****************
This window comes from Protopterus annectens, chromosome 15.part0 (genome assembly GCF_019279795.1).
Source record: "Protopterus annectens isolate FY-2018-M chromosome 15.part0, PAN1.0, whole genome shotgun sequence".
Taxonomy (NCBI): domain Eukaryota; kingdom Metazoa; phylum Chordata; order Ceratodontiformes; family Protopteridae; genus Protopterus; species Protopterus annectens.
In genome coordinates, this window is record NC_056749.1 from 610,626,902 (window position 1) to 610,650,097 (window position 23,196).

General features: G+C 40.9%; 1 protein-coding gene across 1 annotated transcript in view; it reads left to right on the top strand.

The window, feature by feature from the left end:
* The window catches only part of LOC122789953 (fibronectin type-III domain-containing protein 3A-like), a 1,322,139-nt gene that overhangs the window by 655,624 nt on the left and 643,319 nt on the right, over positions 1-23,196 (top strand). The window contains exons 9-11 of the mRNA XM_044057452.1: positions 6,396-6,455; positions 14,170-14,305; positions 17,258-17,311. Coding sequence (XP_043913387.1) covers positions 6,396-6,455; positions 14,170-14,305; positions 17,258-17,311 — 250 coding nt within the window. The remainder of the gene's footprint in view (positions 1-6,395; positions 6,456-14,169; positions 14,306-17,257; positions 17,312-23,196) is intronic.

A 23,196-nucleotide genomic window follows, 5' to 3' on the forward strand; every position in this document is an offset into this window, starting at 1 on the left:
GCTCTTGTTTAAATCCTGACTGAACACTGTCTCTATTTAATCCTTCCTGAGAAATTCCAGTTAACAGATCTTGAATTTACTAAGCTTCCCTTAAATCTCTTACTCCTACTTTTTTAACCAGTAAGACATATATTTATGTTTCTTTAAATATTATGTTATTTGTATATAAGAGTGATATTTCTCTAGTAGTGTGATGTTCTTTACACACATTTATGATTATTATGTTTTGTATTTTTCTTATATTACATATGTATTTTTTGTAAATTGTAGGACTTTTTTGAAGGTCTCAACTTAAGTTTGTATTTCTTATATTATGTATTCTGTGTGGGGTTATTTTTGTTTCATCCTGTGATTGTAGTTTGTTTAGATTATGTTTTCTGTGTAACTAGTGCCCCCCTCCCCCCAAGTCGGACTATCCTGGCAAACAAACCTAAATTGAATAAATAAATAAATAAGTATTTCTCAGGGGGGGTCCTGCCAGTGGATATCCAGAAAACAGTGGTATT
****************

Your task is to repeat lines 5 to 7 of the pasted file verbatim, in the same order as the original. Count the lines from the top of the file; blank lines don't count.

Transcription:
General features: G+C 40.9%; 1 protein-coding gene across 1 annotated transcript in view; it reads left to right on the top strand.

The window, feature by feature from the left end:
* The window catches only part of LOC122789953 (fibronectin type-III domain-containing protein 3A-like), a 1,322,139-nt gene that overhangs the window by 655,624 nt on the left and 643,319 nt on the right, over positions 1-23,196 (top strand). The window contains exons 9-11 of the mRNA XM_044057452.1: positions 6,396-6,455; positions 14,170-14,305; positions 17,258-17,311. Coding sequence (XP_043913387.1) covers positions 6,396-6,455; positions 14,170-14,305; positions 17,258-17,311 — 250 coding nt within the window. The remainder of the gene's footprint in view (positions 1-6,395; positions 6,456-14,169; positions 14,306-17,257; positions 17,312-23,196) is intronic.